Where’s the GUTS, huh? What happened to going down to the gym, getting in the ring and having a fair fight, man on man? Techno-proxy killing is just…. not manly.

legionaire

September 21st, 2011
5:22 am

I am for robots, computers,drones, or anything else that cuts down or eliminates patrols against cowards who hide IED’s or strap bombs on women and children. Whatever it takes to save GI’s lives I am for 100%. The only thing that counts in war is surviving and winning.

DeborahinAthens

September 21st, 2011
6:09 am

Wonder how these drones can distinguish between one house in a cul de sac and another one. After all these “neat” little Man Toys aren’t going to be blowing the crap out of tarps, are they? And we wonder why the rest of the world hates us so much. To this day, our government won’t tell us how many tens of thousands Iraqis were killed in a bogus war on a country that did nothing to us. Sad…

Smart bombs? Get real

September 21st, 2011
6:57 am

All this technology does is provide more cover to personnel and politicians who don’t want to take responsibility for unintended deaths.

We’ve had ten years of war in Afghanistan, a pathetically poor country with almost no defenses. We use our drones to try to kill the bad guys there, but we frequently kill innocent women and children (sad but far too true).

There really should be a better way.

findog

September 21st, 2011
7:42 am

Patton is spinning in his grave

red light redistrict

September 21st, 2011
8:23 am

One has to look at friendly fire problems. If the enemy figures out how to jam these weapons and turn them against our troops, then we’ll have Hannibal revisited and then the Chinese will just keep coming and coming and coming……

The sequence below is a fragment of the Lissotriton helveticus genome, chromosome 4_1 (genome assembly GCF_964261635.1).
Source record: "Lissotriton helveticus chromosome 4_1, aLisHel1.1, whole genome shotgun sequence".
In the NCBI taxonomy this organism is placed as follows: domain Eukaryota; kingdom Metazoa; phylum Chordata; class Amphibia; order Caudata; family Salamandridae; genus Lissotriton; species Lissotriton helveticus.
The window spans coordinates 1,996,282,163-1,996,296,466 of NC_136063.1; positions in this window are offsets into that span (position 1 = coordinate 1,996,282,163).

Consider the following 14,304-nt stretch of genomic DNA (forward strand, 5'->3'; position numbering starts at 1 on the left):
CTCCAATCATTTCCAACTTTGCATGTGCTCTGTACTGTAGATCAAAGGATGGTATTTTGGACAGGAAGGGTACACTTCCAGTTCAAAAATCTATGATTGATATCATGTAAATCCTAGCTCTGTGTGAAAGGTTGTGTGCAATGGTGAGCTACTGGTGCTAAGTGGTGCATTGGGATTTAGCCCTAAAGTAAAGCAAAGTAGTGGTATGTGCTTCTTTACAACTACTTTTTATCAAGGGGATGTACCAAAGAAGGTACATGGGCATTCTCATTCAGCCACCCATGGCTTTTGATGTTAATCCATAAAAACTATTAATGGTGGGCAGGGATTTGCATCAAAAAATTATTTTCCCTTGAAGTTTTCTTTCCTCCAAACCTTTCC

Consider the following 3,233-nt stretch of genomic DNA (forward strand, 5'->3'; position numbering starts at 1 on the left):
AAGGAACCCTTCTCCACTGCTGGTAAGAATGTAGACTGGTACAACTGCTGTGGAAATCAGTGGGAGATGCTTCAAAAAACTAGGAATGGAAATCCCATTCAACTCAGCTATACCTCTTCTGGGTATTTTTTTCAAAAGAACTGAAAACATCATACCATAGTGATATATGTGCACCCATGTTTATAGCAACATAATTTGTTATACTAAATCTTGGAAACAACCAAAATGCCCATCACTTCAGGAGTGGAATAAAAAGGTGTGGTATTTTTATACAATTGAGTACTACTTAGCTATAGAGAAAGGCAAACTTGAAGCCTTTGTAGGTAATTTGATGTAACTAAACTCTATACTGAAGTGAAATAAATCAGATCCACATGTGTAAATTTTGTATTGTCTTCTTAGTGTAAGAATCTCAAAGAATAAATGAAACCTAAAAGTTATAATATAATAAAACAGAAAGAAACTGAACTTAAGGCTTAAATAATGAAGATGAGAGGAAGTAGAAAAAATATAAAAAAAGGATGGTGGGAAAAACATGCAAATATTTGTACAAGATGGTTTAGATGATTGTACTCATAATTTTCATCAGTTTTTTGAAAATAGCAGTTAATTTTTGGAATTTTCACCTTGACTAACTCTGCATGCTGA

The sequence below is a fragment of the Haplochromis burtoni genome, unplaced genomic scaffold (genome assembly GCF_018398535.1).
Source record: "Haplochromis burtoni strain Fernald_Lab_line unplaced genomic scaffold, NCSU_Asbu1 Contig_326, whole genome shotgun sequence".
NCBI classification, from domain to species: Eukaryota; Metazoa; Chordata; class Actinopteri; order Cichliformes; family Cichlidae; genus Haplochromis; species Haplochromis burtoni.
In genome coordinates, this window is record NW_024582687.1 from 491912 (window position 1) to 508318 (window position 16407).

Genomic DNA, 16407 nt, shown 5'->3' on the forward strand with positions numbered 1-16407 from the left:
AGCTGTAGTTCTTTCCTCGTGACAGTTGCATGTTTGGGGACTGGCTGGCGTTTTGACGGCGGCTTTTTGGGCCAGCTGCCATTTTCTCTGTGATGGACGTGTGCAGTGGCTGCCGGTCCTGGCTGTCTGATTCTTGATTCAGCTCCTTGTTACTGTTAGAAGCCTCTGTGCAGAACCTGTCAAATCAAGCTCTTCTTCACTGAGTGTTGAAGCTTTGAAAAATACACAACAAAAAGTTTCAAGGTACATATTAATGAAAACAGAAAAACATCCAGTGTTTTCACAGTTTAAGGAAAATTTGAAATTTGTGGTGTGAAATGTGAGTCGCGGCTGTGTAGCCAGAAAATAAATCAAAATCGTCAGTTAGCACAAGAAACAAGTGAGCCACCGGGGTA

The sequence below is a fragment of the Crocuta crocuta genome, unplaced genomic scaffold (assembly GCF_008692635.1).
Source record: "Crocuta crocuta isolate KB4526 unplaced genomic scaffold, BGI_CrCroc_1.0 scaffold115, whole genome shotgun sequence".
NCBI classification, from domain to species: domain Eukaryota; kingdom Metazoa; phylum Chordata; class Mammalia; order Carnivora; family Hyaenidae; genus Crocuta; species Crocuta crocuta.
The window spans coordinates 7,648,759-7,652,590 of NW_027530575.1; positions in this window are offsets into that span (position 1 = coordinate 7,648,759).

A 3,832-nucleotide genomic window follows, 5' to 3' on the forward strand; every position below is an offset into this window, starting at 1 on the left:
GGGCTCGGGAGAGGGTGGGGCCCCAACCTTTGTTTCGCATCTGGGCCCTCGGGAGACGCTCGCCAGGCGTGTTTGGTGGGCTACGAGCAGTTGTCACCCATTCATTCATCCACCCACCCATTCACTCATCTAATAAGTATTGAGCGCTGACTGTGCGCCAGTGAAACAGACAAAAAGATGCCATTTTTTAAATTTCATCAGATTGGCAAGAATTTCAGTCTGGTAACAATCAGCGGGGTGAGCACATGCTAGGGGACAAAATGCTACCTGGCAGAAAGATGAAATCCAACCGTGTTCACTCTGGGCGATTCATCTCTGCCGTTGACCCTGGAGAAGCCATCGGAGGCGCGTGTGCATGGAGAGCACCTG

Hannibal, on his death bed was heard mumbling something about if only he coulda had just a few more elephants, oh what he coulda done. (It were elephants what ruined his invasions and battle plans time after time after time. You see, the Romans figured out how to jam them with loud noises).

How ironic that Hannibal kept forgetting what happens during battles when the elephants stampede pell mell.

Double Zero Eight

September 21st, 2011
8:30 am

@ findog

So is McArthur.

Let’s hope the billions that we invest in this
technology give us our “bang for the buck”.

Big Hat

September 21st, 2011
8:50 am

Pain, suffering and death are good for you; 9 out of 10 GOP scientists agree.

Ole Guy

September 21st, 2011
4:25 pm

Technology is a wonderful tool, but that’s all it is…or should be…a tool. Just as in the application of technology’s magic in everyday life, this particular military application…either by design or by chance…removes the necessity of the 100%/heads-up human intervention. It relieves the “human component” from having to think; the technology, after all, does that for the human.

As an Ole Soldier, I view this over-reliance on technology as a detriment to morale and, ultimately, to mission accomplishment. As a tool, technology will always have a place in the military arsenal/the “tool bag of tricks”, if you will. However, I fear that…as with commercial applications…technology is too close to over-riding the human input. While I truly believe in any-and-all opportunities in removing young men from harm’s way, this over-reliance just may have the completely opposite effect. When a few clouds, and the presence of moisture impact, for example, on the accuracy of guidance systems, “splashing” (aborting) the mission only means another manned sortie (incursion into the combat zone). Similarly, if the strike proceeds, missing the target and causing civilian casualty is a very probable outcome.

If we are to rely on technology, let’s first refine it’s application and not rely on a 50/50 chance of success. Too much is at stake.